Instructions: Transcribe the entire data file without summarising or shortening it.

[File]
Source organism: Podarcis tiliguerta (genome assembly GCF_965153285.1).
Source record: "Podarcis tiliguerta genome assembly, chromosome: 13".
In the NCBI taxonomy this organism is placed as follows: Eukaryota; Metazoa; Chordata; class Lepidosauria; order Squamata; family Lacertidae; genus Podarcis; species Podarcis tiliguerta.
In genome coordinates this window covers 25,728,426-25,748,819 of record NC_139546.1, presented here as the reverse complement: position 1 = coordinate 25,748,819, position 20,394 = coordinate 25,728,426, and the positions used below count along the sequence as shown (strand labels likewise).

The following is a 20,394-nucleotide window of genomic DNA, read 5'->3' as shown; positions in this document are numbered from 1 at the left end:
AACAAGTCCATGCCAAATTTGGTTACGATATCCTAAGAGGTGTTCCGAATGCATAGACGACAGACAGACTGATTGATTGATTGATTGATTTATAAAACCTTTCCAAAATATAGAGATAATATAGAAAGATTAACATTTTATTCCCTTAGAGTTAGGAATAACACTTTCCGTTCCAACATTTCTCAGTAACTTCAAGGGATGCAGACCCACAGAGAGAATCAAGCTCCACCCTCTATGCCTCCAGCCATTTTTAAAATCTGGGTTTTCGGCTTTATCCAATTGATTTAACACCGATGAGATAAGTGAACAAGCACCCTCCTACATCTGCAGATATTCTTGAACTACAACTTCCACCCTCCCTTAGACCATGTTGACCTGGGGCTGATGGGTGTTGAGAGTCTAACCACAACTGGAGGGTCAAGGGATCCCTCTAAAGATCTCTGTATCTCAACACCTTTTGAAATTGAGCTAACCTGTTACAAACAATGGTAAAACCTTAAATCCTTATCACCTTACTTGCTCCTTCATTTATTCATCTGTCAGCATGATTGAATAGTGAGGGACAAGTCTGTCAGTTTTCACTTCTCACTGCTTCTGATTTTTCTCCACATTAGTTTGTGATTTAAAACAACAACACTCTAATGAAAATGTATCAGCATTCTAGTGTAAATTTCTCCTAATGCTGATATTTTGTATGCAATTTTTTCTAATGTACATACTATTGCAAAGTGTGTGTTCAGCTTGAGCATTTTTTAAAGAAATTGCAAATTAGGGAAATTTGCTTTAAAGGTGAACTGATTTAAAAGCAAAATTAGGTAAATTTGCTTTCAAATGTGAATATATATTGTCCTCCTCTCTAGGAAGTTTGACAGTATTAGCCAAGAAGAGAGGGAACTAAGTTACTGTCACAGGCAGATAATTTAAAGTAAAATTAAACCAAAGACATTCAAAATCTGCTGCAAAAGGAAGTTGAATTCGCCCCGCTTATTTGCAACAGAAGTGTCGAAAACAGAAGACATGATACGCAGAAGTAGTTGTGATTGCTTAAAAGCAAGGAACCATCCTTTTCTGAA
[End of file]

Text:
Source organism: Podarcis tiliguerta (genome assembly GCF_965153285.1).
Source record: "Podarcis tiliguerta genome assembly, chromosome: 13".
In the NCBI taxonomy this organism is placed as follows: Eukaryota; Metazoa; Chordata; class Lepidosauria; order Squamata; family Lacertidae; genus Podarcis; species Podarcis tiliguerta.
In genome coordinates this window covers 25,728,426-25,748,819 of record NC_139546.1, presented here as the reverse complement: position 1 = coordinate 25,748,819, position 20,394 = coordinate 25,728,426, and the positions used below count along the sequence as shown (strand labels likewise).

The following is a 20,394-nucleotide window of genomic DNA, read 5'->3' as shown; positions in this document are numbered from 1 at the left end:
AACAAGTCCATGCCAAATTTGGTTACGATATCCTAAGAGGTGTTCCGAATGCATAGACGACAGACAGACTGATTGATTGATTGATTGATTTATAAAACCTTTCCAAAATATAGAGATAATATAGAAAGATTAACATTTTATTCCCTTAGAGTTAGGAATAACACTTTCCGTTCCAACATTTCTCAGTAACTTCAAGGGATGCAGACCCACAGAGAGAATCAAGCTCCACCCTCTATGCCTCCAGCCATTTTTAAAATCTGGGTTTTCGGCTTTATCCAATTGATTTAACACCGATGAGATAAGTGAACAAGCACCCTCCTACATCTGCAGATATTCTTGAACTACAACTTCCACCCTCCCTTAGACCATGTTGACCTGGGGCTGATGGGTGTTGAGAGTCTAACCACAACTGGAGGGTCAAGGGATCCCTCTAAAGATCTCTGTATCTCAACACCTTTTGAAATTGAGCTAACCTGTTACAAACAATGGTAAAACCTTAAATCCTTATCACCTTACTTGCTCCTTCATTTATTCATCTGTCAGCATGATTGAATAGTGAGGGACAAGTCTGTCAGTTTTCACTTCTCACTGCTTCTGATTTTTCTCCACATTAGTTTGTGATTTAAAACAACAACACTCTAATGAAAATGTATCAGCATTCTAGTGTAAATTTCTCCTAATGCTGATATTTTGTATGCAATTTTTTCTAATGTACATACTATTGCAAAGTGTGTGTTCAGCTTGAGCATTTTTTAAAGAAATTGCAAATTAGGGAAATTTGCTTTAAAGGTGAACTGATTTAAAAGCAAAATTAGGTAAATTTGCTTTCAAATGTGAATATATATTGTCCTCCTCTCTAGGAAGTTTGACAGTATTAGCCAAGAAGAGAGGGAACTAAGTTACTGTCACAGGCAGATAATTTAAAGTAAAATTAAACCAAAGACATTCAAAATCTGCTGCAAAAGGAAGTTGAATTCGCCCCGCTTATTTGCAACAGAAGTGTCGAAAACAGAAGACATGATACGCAGAAGTAGTTGTGATTGCTTAAAAGCAAGGAACCATCCTTTTCTGAA